• To make an informed choice, it often includes selecting:
  • Teaching methods
  • Designing activities
  • Choosing or creating instructional materials that will engage learners

What are the Various Instructional Design Strategies?

To create engaging and effective learning experiences, most designers follow the best instructional design strategies, which are

  1. ADDIE Model
  2. SAM (Successive Approximation Model)
  3. Dick and Carey Model
  4. Kemp Design Model
  5. Merrill’s Principles of Instruction
  6. Gagné’s Nine Events of Instruction

Let’s understand them in detail:

Strategy I: ADDIE Model

It is one of the most widely used foundational models in instructional design. ADDIE stands for:

  • Analysis
  • Design
  • Development
  • Implementation, and
  • Evaluation

Let’s understand each of these terms individually:

  • Analysis: Identify learning problems, audience’s needs, existing knowledge, and any other relevant characteristics.
  • Design: Outline learning objectives, assessment instruments, lesson planning, and media selection.
  • Development: Create and assemble the content assets that were designed in the design phase.
  • Implementation: Deliver or distribute the instructional materials.
  • Evaluation: Assess the effectiveness and efficiency of the instruction through formative and summative evaluation.

Strategy II: SAM (Successive Approximation Model)

SAM is an agile, iterative approach to instructional design. It provides more flexibility and speed compared to ADDIE. This instructional design strategy can be divided into three phases:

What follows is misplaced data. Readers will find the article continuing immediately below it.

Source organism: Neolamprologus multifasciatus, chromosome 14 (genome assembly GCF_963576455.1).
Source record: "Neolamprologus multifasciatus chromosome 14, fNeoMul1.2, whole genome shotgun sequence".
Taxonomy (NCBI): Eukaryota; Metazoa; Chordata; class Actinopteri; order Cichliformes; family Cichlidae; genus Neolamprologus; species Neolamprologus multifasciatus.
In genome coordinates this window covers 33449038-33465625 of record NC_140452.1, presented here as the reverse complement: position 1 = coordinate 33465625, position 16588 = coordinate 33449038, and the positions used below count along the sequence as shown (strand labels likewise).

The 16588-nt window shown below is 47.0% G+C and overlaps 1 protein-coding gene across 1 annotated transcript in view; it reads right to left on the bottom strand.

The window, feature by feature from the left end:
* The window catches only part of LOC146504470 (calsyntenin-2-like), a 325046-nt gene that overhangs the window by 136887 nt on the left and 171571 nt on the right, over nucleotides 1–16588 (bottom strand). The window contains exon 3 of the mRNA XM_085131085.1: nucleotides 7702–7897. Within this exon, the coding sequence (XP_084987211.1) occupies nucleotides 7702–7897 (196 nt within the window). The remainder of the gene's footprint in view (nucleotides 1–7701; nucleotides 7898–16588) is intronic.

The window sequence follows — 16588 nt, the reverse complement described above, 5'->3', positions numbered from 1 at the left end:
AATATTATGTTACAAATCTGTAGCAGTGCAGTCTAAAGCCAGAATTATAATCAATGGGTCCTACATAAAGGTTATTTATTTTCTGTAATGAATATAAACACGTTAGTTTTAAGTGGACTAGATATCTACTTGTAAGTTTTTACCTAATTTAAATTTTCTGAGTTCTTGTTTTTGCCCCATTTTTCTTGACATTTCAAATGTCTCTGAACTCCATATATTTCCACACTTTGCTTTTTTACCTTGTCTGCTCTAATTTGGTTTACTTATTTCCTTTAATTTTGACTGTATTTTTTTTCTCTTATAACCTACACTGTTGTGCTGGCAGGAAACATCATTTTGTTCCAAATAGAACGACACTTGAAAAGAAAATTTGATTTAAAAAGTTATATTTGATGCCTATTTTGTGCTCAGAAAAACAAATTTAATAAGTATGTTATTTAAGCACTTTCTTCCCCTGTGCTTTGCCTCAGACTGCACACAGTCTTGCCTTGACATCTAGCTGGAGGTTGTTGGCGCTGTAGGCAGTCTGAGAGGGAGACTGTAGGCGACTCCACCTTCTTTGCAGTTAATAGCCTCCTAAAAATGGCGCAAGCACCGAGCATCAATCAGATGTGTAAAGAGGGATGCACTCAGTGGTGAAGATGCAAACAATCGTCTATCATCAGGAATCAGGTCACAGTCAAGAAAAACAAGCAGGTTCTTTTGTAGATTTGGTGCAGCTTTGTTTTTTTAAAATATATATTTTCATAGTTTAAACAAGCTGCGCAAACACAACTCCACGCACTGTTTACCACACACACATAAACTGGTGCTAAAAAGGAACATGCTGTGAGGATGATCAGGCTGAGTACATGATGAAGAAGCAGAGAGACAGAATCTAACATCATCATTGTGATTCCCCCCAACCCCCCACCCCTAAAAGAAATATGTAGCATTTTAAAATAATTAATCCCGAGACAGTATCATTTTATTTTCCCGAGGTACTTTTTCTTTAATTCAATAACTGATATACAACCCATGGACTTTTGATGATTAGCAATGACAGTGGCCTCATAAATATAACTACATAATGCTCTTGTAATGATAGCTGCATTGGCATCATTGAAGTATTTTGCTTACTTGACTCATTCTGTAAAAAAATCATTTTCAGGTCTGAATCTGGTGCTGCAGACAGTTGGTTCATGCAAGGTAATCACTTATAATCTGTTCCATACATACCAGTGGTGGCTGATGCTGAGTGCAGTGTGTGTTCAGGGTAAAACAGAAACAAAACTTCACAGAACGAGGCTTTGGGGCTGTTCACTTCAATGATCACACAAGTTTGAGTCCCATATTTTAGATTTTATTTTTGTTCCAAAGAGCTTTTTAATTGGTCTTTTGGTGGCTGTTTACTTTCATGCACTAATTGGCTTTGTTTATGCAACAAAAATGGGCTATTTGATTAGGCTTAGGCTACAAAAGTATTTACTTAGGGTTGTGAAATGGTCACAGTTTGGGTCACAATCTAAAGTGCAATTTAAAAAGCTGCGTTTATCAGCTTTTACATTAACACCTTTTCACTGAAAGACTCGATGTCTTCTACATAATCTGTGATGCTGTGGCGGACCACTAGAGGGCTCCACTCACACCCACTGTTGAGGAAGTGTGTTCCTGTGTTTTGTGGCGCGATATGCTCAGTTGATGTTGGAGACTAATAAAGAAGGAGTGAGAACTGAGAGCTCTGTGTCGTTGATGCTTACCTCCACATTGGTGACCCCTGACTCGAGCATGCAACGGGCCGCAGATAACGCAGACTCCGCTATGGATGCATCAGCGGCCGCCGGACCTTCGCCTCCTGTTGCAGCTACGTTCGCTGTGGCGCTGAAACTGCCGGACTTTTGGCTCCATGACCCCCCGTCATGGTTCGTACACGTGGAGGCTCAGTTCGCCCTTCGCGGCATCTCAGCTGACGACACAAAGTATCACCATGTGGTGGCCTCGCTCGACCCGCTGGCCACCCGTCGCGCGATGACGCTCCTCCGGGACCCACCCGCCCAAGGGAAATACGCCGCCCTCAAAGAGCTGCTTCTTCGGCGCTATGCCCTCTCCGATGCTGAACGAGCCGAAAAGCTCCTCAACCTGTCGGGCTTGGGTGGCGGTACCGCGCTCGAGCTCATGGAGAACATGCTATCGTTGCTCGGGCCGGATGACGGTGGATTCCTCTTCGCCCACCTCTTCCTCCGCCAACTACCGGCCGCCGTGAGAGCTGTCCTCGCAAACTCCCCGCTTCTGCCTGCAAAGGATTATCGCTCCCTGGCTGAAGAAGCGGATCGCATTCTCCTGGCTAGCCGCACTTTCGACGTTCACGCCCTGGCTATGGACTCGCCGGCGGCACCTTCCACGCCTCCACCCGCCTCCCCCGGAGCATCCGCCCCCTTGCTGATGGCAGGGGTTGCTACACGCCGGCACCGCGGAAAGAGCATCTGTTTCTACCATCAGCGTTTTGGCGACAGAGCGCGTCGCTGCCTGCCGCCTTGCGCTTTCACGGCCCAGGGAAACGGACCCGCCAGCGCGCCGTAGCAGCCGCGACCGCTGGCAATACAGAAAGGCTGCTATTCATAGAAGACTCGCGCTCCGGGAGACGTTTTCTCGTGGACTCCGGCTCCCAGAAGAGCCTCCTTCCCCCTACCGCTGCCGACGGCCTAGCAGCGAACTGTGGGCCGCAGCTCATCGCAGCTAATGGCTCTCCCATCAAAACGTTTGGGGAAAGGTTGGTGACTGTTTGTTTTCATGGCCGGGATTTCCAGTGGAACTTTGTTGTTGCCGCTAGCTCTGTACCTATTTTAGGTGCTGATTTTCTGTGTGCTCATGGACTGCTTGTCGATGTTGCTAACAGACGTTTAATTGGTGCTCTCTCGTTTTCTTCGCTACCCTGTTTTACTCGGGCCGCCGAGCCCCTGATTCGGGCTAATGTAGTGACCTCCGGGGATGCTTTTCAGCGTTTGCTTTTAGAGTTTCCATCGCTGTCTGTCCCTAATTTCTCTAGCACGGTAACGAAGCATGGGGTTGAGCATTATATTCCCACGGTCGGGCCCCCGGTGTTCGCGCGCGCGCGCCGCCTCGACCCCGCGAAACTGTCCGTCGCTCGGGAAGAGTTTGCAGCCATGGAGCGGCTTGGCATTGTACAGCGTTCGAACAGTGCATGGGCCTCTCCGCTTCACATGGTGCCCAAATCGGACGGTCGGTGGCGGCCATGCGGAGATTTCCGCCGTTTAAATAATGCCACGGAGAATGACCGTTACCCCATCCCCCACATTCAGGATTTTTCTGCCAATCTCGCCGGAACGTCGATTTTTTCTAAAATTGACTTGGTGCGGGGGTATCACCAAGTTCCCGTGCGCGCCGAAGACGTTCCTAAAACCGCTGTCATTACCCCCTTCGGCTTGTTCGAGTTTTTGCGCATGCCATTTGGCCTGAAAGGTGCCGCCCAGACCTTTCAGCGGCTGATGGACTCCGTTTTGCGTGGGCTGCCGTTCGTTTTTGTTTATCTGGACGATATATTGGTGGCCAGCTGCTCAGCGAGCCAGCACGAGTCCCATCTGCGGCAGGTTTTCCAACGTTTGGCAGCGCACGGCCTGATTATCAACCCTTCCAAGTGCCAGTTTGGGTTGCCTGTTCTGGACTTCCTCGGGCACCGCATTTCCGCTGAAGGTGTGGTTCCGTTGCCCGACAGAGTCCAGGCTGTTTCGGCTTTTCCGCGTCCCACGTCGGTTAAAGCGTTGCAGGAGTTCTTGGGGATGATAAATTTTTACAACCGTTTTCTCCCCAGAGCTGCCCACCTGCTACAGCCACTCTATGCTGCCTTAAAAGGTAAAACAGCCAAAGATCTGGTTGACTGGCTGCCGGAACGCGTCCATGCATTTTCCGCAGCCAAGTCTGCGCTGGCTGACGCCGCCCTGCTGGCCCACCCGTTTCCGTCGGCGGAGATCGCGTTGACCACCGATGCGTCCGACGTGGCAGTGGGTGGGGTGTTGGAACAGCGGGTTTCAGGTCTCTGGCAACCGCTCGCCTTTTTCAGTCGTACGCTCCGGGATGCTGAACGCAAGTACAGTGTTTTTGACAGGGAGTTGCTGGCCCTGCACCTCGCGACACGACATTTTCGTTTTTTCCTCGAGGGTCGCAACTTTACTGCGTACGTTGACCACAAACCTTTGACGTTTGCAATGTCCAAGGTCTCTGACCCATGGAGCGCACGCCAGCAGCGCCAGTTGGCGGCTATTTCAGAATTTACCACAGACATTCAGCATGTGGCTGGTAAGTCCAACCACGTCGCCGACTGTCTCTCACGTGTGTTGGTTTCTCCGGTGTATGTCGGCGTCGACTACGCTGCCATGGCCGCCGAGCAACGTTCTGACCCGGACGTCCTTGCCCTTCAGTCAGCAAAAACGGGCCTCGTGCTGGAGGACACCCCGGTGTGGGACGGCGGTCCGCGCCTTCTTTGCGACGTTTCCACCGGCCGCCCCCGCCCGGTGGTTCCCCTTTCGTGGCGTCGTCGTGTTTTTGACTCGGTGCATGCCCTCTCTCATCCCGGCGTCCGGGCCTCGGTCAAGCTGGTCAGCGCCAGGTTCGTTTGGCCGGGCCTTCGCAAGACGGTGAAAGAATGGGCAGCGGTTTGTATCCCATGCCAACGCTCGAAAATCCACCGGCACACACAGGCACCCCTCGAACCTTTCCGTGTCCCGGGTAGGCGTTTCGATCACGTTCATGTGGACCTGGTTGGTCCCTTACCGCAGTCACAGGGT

• Preparation Phase
  • Identify the performance needs
  • Collect background information
  • Start rapid prototype development
  • Iterative Design Phase
  • Develop design prototypes
  • Review and adjust through iterative cycles until the design is refined.
  • Iterative Development Phase
  • Develop detailed content and materials
  • Conduct formative evaluations
  • Make adjustments

Strategy III: Dick and Carey Model

The Dick and Carey Model is a systematic approach that emphasizes the interrelatedness of:

  • Context
  • Content
  • Learning, and
  • Instruction

Let’s study its various steps:

  • Identify Instructional Goals: Establish what the learners need to achieve.
  • Conduct Instructional Analysis: Determine the steps and skills required for achieving the goals.
  • Analyze Learners and Contexts: Understand the learners and the contexts in which they will learn and apply the skills.
  • Write Performance Objectives: Define specific objectives that learners need to achieve.
  • Develop Assessment Instruments: Create tools to measure learner achievement of the objectives.
  • Develop Instructional Strategy: Plan methods, media, and materials to meet the objectives.
  • Develop and Select Instructional Materials: Create or choose the materials to be used.
  • Design and Conduct Formative Evaluation: Evaluate the instruction in development to make improvements.
  • Revise Instruction: Use formative evaluation results to improve the instruction.
  • Design and Conduct Summative Evaluation: Evaluate the effectiveness of the instruction after implementation.

Strategy IV: Kemp Design Model

The Kemp Design Model is circular and non-linear. It emphasizes continuous revision and the interconnectedness of different aspects of instructional design. Read its various steps below:

  • Identify Instructional Problems: Determine the gaps in knowledge or skills.